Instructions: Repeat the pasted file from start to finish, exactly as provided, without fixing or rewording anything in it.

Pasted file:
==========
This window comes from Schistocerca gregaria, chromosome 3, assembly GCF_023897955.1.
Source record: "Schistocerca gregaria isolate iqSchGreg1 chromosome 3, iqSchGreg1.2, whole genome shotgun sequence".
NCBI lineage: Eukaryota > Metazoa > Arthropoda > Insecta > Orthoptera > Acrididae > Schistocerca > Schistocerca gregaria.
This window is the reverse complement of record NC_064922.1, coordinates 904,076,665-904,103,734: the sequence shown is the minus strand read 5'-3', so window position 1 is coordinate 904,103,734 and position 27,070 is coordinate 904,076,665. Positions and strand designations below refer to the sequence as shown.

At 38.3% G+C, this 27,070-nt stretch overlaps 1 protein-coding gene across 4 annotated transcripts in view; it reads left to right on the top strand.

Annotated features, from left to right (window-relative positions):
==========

This window comes from Schistocerca gregaria, chromosome 3, assembly GCF_023897955.1.
Source record: "Schistocerca gregaria isolate iqSchGreg1 chromosome 3, iqSchGreg1.2, whole genome shotgun sequence".
NCBI lineage: Eukaryota > Metazoa > Arthropoda > Insecta > Orthoptera > Acrididae > Schistocerca > Schistocerca gregaria.
This window is the reverse complement of record NC_064922.1, coordinates 904,076,665-904,103,734: the sequence shown is the minus strand read 5'-3', so window position 1 is coordinate 904,103,734 and position 27,070 is coordinate 904,076,665. Positions and strand designations below refer to the sequence as shown.

At 38.3% G+C, this 27,070-nt stretch overlaps 1 protein-coding gene across 4 annotated transcripts in view; it reads left to right on the top strand.

Annotated features, from left to right (window-relative positions):